Around this time, one of God's angels, Lucifer, rebelled because he wanted more power and was cast out of heaven. (Ezekiel 28:13-19). God had given Adam and Eve all dominion over the earth, and Lucifer manipulated them into giving him that dominion, placing the entire earth under his control. In doing so, Adam and Eve sinned against God and damaged their relationships with God, with each other, and with the creation they had been instructed to care for. Because of their sin, they realised that they were naked and felt shame for the first time. God judged them for their sin, banishing them from Eden, but in His grace, He gave them clothing to cover their shame. (Gen 3:1-24).
Because of Satan's dominion over the earth, God's creation was corrupted. Despite God's mercy, once out of Eden, Adam and Eve and their descendants continued to disobey, and each generation continued to distance themselves from God. Sixteen hundred years later, the descendants of Adam and Eve had become so wicked that God regretted having created them. He sent a great flood that killed all humanity except for the family of a righteous man named Noah. (Gen 6:1-8-22). But humanity continued to sin against God. Four hundred years later they attempted to build a tower high enough to force heaven and earth to intersect. In response, God rebuked them for their arrogance and scattered them across the earth. (Gen 11:1-9).
Instead of disowning the wicked and rebellious human race, God chose a man named Abraham, through whose descendants He promised to save humanity from their cycle of sin. God made a covenant with Abraham and promised him that his descendants would be a great nation and that the entire world would be blessed through them. God also promised Abraham that the land of the Canaanites would one day be given to Abraham's descendants. (Gen 12:1-3). In return, Abraham dedicated himself and his descendants to God, promising that they would always acknowledge Him as their God. (Gen 17:1-27).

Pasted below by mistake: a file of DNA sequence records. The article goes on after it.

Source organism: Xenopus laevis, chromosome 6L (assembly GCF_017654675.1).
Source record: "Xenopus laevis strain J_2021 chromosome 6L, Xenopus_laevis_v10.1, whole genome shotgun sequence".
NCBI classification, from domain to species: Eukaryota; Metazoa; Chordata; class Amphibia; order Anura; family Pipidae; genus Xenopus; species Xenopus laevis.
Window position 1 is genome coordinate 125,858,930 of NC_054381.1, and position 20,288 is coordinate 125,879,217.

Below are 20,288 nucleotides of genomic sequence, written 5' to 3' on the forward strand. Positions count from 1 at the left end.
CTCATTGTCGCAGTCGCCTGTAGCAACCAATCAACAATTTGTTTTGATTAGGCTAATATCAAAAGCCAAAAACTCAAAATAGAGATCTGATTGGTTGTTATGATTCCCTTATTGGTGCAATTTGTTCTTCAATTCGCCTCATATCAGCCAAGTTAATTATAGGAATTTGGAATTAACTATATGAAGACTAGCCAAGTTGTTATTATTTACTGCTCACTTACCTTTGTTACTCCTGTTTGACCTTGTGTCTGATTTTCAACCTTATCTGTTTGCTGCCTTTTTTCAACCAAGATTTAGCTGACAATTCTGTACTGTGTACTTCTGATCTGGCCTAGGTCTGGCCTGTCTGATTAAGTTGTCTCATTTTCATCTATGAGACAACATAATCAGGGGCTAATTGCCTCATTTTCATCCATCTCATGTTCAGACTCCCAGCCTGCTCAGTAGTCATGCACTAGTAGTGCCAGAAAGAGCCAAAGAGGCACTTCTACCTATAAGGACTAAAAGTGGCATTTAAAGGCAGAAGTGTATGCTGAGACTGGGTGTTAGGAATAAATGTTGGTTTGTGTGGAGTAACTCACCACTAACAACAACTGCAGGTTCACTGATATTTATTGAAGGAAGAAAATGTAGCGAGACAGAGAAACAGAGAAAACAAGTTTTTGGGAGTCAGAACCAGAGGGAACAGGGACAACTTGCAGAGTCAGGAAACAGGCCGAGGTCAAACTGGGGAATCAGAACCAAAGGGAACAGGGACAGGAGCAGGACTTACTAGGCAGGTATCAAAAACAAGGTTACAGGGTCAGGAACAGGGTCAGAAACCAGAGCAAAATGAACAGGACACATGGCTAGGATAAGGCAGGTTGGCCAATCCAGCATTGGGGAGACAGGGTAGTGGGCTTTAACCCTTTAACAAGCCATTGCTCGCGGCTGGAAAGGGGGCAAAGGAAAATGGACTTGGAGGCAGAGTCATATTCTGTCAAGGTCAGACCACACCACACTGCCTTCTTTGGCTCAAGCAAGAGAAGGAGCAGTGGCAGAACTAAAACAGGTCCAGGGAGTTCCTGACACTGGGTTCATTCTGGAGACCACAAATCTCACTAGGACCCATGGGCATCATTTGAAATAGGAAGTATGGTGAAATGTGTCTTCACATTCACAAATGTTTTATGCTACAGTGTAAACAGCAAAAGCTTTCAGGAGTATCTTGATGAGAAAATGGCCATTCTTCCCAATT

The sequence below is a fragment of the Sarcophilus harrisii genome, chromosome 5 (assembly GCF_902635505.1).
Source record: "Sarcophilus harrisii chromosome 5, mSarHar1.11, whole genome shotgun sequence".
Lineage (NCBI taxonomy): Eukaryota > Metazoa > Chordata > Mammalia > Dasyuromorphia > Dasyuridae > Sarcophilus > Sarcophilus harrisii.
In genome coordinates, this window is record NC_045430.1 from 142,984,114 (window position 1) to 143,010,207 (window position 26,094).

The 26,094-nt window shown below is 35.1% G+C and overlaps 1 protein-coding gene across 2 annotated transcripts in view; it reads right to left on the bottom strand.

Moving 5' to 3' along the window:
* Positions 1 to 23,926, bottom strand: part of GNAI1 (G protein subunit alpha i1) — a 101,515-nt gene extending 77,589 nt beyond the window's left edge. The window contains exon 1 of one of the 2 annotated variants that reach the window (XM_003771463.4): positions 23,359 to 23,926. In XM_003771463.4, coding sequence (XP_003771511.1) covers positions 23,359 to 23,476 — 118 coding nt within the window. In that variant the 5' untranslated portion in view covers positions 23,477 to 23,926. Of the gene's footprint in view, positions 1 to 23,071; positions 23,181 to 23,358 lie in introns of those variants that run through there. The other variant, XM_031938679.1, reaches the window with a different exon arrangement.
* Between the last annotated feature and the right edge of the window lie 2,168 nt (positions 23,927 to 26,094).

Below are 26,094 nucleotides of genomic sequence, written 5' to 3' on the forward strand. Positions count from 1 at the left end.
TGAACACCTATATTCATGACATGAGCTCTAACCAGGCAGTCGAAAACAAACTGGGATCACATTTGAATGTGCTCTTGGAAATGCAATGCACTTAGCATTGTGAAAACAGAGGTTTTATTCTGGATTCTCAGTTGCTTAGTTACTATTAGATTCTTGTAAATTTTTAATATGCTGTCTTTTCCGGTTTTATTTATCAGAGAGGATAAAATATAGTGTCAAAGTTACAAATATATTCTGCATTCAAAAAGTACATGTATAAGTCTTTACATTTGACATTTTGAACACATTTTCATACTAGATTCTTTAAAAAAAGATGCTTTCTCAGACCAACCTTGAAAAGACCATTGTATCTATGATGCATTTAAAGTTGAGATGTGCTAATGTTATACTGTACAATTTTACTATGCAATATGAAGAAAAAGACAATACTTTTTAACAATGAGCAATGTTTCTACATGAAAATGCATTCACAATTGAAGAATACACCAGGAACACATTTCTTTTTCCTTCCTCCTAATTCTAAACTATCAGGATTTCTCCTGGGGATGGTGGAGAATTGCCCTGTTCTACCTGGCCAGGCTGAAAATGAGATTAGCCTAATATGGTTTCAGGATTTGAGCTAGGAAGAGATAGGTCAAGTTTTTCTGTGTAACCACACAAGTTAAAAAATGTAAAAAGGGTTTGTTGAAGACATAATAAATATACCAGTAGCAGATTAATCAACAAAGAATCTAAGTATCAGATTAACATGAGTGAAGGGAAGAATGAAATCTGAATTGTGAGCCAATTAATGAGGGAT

A few hundred years later, Abraham's descendants, the nation of Israel, were enslaved by Egypt. They lived in slavery until God rescued them through a man named Moses. He then instructed them to build Him a Tabernacle, a place where He could dwell among them. (Exodus 26:1-37). He also commanded them to create the ark of the covenant, a representation of His presence on earth. (Exod 25:10-22). At this time, God gave the Israelites instructions on the best the way to live. He told them He wanted them to be an example to the rest of the nations regarding how to live in community with God. He also told them how they could sacrifice animals to make atonement for their sins. (Leviticus 4:35).
God gave them the land of the Canaanites' to live in, just as He had promised their ancestor Abraham. (Joshua 21:43). But despite having been given a plentiful land by God, the Israelites continued to disobey God. Each time they disobeyed He would punish them, only to relent and rescue them when they cried out for help. Eventually, even the priests of the Tabernacle were taking advantage of their position and stealing from God's sacrifices. (1 Samuel 2:12-17). They also began to try to manipulate God, treating the ark of the covenant as a way to ensure that God would give them victory in any battle they fought. In response, God caused the guilty priests to be killed in a battle and for the ark of the covenant to be captured by their enemies, the Philistines. (1 Sam 4:1-11). The Israelites were devastated because they thought that God had left them. (1 Sam 4:12-22). But God caused the ark to be returned to them within a year. (1 Sam 5:1 - 6:21).